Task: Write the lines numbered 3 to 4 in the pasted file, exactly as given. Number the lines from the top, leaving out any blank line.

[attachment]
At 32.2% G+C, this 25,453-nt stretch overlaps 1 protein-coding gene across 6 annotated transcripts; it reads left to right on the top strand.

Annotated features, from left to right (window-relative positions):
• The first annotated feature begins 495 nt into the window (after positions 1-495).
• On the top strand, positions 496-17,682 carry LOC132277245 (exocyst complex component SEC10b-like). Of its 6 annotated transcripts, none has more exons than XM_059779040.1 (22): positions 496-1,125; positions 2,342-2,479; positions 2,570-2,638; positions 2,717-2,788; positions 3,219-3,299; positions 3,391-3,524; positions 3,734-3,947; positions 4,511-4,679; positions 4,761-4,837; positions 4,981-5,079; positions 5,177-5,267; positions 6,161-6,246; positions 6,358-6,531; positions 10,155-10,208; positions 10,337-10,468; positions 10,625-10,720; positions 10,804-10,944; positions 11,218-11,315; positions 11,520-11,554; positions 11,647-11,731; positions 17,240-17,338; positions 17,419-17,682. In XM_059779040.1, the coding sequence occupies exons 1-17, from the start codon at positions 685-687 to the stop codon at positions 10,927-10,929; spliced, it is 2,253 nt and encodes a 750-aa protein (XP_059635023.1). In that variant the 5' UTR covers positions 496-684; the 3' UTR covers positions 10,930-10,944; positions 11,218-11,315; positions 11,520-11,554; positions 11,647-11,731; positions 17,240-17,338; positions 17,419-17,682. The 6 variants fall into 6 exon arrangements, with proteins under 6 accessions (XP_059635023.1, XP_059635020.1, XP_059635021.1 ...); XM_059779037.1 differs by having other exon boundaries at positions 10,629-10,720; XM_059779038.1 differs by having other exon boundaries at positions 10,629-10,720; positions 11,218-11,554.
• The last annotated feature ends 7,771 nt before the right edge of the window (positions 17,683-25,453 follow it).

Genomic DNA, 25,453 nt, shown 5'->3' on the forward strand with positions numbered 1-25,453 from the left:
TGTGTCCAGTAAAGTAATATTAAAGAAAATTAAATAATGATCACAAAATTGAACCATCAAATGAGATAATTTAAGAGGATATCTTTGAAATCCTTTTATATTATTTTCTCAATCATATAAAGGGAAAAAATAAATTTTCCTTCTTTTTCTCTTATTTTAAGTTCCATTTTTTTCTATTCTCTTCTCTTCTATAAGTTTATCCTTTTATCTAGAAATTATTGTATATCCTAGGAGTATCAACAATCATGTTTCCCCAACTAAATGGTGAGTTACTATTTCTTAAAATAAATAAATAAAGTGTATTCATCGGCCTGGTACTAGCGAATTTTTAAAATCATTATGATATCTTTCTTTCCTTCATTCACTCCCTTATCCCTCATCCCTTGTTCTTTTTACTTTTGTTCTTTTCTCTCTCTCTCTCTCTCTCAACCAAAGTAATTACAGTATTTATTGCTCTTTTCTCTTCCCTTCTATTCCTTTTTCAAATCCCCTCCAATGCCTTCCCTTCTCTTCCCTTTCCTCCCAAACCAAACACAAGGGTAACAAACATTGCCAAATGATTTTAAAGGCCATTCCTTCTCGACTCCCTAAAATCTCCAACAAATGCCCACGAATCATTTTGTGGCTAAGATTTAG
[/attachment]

• The first annotated feature begins 495 nt into the window (after positions 1-495).
• On the top strand, positions 496-17,682 carry LOC132277245 (exocyst complex component SEC10b-like). Of its 6 annotated transcripts, none has more exons than XM_059779040.1 (22): positions 496-1,125; positions 2,342-2,479; positions 2,570-2,638; positions 2,717-2,788; positions 3,219-3,299; positions 3,391-3,524; positions 3,734-3,947; positions 4,511-4,679; positions 4,761-4,837; positions 4,981-5,079; positions 5,177-5,267; positions 6,161-6,246; positions 6,358-6,531; positions 10,155-10,208; positions 10,337-10,468; positions 10,625-10,720; positions 10,804-10,944; positions 11,218-11,315; positions 11,520-11,554; positions 11,647-11,731; positions 17,240-17,338; positions 17,419-17,682. In XM_059779040.1, the coding sequence occupies exons 1-17, from the start codon at positions 685-687 to the stop codon at positions 10,927-10,929; spliced, it is 2,253 nt and encodes a 750-aa protein (XP_059635023.1). In that variant the 5' UTR covers positions 496-684; the 3' UTR covers positions 10,930-10,944; positions 11,218-11,315; positions 11,520-11,554; positions 11,647-11,731; positions 17,240-17,338; positions 17,419-17,682. The 6 variants fall into 6 exon arrangements, with proteins under 6 accessions (XP_059635023.1, XP_059635020.1, XP_059635021.1 ...); XM_059779037.1 differs by having other exon boundaries at positions 10,629-10,720; XM_059779038.1 differs by having other exon boundaries at positions 10,629-10,720; positions 11,218-11,554.